Some wounds may never heal
Jaroslav Melgr | Colorado | 12/24/2009
(5 out of 5 stars)
"This is a very introspective movie that focuses on the lingering effects of the Holocaust, seen through lives or ordinary people. The movie tells three separate stories of Holocaust survivors. They are all some 50 years removed from the horrific events of WWII, yet the effect Holocaust had on their lives impacts them every day. The movie is in French, Russian, Hebrew, Yiddish and Polish with English subtitles.
Rivka and her husband, a Jewish couple from France are on a group trip visiting Auschwitz to see where their loved ones perished. Rivka cannot seem to stop thinking of her Family who perished there and how lucky she was to escape that fate. Her husband is not so thrilled to be there. He perceived this visit as something that prolongs Rivka's agony. She's been dwelling on the past which has been causing a rift in their marriage.
The second woman just arrived to Israel from the former Soviet Union with her neighbors. Her travails did not end with the end of WWII in 1945. Living in the Soviet Union, her family experienced further trials. She's been a widow for over 20 years and anxiously awaited the opportunity to immigrate to Israel and finally, after the collapse of USSR in 1991 the doors have opened for her. So she joined her neighbor's family and traveled with them to Israel. Yet the long awaited arrival has a bitter-sweet taste. The wife of the young Russian couple is not too thrilled to have her tagging along, but the husband is trying to find a job and make sure she has a place with them. Upon arriving to Israel, she discovers to her surprise, that hardly anyone speaks Yiddish and since she can't speak Hebrew she's unable to communicate with anyone. She proclaims "it appears that there are no more Jews in the Holy Land, there are only Israelis...." She also visits one of her distant relatives living in a hospice care, who shows no interest in her, adding to already mounting disappointment. Her life-long hope of escaping the memories of the Holocaust and moving into the promised land did not quite turn out what she thought it might be.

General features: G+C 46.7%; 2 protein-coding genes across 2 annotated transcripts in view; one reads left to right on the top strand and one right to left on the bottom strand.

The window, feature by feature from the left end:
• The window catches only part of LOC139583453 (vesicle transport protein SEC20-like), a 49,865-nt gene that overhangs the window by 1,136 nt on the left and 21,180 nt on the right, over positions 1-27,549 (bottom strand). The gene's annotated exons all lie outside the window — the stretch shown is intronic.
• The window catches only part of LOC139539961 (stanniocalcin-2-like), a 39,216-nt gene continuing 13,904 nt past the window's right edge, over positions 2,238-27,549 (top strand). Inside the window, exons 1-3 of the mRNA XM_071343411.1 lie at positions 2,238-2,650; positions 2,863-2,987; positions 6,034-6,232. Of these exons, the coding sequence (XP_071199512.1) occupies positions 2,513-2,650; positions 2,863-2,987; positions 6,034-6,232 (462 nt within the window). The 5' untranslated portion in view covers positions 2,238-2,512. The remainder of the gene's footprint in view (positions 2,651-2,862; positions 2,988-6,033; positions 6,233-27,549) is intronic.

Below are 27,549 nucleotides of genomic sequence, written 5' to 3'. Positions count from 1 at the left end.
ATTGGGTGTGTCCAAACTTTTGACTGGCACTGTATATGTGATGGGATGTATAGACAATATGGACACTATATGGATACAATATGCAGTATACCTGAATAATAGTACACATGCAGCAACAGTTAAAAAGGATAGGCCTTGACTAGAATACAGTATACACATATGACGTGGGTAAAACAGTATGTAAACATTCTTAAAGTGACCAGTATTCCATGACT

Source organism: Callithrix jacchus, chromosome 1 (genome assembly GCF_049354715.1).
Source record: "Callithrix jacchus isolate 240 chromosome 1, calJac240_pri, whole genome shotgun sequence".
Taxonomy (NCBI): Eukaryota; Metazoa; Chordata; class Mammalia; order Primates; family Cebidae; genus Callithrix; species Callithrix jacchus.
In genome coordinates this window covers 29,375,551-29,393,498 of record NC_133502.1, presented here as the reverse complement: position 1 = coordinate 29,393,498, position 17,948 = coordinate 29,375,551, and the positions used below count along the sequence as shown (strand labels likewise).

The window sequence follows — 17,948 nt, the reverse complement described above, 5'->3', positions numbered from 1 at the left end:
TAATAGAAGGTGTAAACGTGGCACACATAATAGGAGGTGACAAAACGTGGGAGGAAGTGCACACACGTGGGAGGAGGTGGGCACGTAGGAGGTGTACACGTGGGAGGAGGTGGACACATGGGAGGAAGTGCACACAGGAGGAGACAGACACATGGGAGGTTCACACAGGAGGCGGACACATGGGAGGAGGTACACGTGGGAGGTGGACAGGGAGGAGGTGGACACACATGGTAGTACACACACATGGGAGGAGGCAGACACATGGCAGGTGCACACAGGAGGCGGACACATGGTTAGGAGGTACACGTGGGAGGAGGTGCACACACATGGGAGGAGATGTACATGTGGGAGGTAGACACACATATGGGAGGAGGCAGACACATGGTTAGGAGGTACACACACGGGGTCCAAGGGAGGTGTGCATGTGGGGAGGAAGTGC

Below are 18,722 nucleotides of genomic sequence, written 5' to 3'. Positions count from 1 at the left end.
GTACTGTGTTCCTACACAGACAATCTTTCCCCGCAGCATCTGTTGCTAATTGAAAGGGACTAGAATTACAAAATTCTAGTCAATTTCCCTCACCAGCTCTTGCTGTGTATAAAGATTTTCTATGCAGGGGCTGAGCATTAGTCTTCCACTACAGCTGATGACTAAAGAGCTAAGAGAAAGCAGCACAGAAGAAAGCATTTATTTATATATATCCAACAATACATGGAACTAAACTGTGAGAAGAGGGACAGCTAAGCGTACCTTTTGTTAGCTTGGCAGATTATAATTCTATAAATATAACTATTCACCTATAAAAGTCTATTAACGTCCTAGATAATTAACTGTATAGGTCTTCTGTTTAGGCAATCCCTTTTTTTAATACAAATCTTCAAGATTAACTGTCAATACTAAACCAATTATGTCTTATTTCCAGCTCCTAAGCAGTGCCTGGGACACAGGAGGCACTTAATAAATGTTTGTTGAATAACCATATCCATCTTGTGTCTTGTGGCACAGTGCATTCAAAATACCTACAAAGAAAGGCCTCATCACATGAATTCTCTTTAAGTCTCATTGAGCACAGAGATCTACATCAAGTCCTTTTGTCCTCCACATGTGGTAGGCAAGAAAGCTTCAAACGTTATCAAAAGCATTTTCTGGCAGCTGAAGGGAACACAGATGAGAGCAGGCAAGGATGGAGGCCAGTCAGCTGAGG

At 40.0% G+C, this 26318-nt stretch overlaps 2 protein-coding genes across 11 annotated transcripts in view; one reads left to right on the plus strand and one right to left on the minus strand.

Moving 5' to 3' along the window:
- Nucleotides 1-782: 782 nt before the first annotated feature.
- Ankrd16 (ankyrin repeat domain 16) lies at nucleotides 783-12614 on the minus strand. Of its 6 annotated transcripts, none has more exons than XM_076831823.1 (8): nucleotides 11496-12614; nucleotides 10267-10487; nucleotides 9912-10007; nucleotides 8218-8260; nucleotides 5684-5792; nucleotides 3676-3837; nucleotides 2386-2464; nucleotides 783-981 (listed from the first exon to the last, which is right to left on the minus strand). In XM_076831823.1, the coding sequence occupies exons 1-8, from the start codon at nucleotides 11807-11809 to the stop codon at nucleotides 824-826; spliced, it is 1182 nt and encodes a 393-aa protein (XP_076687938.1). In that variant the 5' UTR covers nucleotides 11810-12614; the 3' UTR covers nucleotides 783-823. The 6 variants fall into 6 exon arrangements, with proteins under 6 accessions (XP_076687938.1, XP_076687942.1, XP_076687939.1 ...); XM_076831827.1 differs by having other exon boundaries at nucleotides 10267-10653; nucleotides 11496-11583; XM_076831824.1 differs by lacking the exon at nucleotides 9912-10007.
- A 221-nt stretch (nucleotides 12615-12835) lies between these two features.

The final story is of a woman living in Israel originally from France. When she was a young child, she and her siblings were separated from their parents and shipped to Palestine. She never saw her parents again not knowing what happened to them, whether they survived or perished in the Holocaust. She's been searching for her family all her life. One day she receives a phone call from a man living in France claiming to be her father. They have the same last name, he had a daughter of the same name as her, and both came from the same part of Paris. She invites him to visit and stay with her. After getting acquainted, she finds out that they are not related.
Walter S. Elias | minneapolis, mn, usa | 09/22/2009
(5 out of 5 stars)
"In my opinion, one of the most thoughtful and interesting depictions of the holocaust to come out in the last 20 years. I've thought about this film since I saw it at a Jewish film festival in Minneapolis and decided I needed to own a copy so I could see it again and again. Set in Paris, Poland and Israel, the film evokes both the intellect and strong emotions. A wonderful film."